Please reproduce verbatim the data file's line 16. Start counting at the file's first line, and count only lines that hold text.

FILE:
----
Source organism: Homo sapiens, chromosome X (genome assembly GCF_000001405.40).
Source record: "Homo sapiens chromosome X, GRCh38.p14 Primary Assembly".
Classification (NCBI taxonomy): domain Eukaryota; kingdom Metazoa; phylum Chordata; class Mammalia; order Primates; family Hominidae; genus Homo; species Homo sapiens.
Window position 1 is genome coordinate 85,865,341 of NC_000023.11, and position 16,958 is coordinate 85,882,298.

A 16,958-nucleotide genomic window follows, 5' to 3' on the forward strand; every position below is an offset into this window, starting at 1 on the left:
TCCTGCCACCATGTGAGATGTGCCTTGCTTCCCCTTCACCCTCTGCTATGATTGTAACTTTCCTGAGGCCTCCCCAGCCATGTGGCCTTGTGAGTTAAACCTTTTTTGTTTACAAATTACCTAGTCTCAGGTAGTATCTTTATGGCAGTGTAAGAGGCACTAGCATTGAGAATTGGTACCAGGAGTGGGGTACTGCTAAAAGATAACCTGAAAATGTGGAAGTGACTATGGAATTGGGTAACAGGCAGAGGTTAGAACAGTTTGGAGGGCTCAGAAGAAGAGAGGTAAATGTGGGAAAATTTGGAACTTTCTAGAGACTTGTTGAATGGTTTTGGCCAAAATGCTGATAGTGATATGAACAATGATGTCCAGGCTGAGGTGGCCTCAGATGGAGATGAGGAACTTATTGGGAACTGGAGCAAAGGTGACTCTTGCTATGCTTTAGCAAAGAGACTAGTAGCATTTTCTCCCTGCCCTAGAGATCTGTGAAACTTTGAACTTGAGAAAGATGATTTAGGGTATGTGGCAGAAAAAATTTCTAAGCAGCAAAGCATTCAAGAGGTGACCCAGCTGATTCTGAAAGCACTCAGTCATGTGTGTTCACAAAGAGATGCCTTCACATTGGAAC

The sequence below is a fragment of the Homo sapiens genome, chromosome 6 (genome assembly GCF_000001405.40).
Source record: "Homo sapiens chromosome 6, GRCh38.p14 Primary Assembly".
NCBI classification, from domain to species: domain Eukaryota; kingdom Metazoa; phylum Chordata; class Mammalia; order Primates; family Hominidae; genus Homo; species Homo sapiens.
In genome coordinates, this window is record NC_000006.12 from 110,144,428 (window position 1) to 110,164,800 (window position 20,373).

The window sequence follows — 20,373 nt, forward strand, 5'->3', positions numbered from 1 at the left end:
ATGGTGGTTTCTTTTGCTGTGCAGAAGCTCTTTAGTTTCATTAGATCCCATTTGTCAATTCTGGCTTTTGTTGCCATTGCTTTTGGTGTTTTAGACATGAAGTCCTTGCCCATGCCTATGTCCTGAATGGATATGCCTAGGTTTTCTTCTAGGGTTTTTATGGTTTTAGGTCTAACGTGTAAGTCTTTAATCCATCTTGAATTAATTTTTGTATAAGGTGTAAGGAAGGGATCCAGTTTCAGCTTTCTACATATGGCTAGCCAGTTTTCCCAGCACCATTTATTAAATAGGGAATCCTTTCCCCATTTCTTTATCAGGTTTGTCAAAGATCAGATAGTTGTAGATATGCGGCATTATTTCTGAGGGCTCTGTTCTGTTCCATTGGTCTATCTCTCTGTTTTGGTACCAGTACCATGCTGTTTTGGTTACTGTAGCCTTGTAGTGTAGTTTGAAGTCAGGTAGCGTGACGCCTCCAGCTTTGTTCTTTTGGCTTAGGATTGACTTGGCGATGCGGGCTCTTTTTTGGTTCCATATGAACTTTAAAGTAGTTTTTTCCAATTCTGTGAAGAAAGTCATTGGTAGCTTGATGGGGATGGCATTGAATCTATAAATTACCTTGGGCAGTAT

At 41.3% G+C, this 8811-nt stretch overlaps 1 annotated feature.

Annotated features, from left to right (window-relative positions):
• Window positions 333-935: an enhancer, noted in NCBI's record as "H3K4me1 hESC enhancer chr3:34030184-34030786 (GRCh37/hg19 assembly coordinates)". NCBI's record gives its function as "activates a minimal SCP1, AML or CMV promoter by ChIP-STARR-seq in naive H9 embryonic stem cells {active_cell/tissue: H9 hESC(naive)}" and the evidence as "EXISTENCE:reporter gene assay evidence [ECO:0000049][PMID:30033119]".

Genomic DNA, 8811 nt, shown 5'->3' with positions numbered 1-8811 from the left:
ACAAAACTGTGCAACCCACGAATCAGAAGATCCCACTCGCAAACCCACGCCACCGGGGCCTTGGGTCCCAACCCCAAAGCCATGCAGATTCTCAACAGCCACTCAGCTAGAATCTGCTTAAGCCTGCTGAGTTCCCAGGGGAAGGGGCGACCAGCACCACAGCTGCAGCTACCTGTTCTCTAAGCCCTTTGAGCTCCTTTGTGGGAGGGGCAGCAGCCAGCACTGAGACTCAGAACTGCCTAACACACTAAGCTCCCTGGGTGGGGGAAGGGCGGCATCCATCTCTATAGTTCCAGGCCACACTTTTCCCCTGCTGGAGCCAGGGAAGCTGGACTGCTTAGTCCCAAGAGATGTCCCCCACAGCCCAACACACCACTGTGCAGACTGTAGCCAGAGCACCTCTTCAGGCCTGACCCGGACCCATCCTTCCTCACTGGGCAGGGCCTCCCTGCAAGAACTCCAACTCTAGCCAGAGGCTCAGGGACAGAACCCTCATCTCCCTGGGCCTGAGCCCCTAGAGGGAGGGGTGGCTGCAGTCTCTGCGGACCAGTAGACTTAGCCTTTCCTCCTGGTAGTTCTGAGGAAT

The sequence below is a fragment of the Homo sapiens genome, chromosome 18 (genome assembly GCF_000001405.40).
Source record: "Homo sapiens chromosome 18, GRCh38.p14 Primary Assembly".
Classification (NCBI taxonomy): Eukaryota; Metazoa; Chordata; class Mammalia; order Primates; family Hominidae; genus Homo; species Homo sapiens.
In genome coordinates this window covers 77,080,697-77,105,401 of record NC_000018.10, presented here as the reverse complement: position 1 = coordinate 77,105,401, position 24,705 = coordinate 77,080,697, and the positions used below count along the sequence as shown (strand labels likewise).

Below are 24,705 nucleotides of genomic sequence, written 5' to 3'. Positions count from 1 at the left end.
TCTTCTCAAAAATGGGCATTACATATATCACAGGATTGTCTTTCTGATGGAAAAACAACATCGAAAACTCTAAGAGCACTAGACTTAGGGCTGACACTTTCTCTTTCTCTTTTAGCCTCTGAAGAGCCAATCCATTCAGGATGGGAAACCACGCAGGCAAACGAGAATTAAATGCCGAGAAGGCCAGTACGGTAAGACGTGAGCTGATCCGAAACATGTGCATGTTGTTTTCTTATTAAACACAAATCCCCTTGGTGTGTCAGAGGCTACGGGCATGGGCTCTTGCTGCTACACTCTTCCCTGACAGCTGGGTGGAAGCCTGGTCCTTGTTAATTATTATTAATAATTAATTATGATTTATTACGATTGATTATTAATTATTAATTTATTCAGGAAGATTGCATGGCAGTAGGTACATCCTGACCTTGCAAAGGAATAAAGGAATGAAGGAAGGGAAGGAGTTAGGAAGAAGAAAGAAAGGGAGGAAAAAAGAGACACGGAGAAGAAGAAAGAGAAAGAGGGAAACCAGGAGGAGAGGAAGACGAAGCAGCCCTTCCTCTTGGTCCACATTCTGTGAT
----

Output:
Genomic DNA, 8811 nt, shown 5'->3' with positions numbered 1-8811 from the left: